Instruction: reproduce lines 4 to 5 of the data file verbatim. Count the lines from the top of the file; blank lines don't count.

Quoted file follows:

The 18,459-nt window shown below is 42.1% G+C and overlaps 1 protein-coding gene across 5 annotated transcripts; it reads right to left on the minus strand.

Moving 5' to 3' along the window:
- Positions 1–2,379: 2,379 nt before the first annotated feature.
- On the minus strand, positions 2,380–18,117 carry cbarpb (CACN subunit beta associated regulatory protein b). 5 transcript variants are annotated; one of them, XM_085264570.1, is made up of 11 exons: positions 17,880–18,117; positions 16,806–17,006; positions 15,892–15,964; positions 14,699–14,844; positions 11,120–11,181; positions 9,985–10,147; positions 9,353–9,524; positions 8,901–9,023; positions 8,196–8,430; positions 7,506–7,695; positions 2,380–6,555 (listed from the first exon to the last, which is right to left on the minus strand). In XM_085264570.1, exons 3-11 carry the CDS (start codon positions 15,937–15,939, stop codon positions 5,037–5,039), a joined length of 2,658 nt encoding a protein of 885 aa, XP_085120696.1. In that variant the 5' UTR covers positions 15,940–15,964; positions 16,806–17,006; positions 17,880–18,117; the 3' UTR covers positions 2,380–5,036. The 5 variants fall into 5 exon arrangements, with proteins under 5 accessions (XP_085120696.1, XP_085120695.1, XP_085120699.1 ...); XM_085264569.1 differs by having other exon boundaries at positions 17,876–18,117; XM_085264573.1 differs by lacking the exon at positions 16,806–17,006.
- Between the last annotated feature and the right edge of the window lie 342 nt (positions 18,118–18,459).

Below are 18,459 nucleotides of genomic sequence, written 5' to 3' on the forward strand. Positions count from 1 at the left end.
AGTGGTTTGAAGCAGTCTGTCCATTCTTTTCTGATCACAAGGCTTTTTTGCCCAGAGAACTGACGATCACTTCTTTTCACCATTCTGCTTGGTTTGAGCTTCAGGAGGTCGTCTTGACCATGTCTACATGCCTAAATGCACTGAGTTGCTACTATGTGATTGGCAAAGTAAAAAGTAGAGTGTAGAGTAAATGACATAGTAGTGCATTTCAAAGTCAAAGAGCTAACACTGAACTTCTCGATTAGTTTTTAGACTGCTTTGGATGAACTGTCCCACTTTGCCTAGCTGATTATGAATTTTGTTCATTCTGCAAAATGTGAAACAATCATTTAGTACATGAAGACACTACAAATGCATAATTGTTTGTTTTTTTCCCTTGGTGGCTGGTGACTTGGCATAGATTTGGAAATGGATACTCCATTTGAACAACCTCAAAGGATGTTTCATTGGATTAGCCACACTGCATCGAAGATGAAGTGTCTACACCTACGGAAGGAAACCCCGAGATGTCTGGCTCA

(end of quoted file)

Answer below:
- On the minus strand, positions 2,380–18,117 carry cbarpb (CACN subunit beta associated regulatory protein b). 5 transcript variants are annotated; one of them, XM_085264570.1, is made up of 11 exons: positions 17,880–18,117; positions 16,806–17,006; positions 15,892–15,964; positions 14,699–14,844; positions 11,120–11,181; positions 9,985–10,147; positions 9,353–9,524; positions 8,901–9,023; positions 8,196–8,430; positions 7,506–7,695; positions 2,380–6,555 (listed from the first exon to the last, which is right to left on the minus strand). In XM_085264570.1, exons 3-11 carry the CDS (start codon positions 15,937–15,939, stop codon positions 5,037–5,039), a joined length of 2,658 nt encoding a protein of 885 aa, XP_085120696.1. In that variant the 5' UTR covers positions 15,940–15,964; positions 16,806–17,006; positions 17,880–18,117; the 3' UTR covers positions 2,380–5,036. The 5 variants fall into 5 exon arrangements, with proteins under 5 accessions (XP_085120696.1, XP_085120695.1, XP_085120699.1 ...); XM_085264569.1 differs by having other exon boundaries at positions 17,876–18,117; XM_085264573.1 differs by lacking the exon at positions 16,806–17,006.
- Between the last annotated feature and the right edge of the window lie 342 nt (positions 18,118–18,459).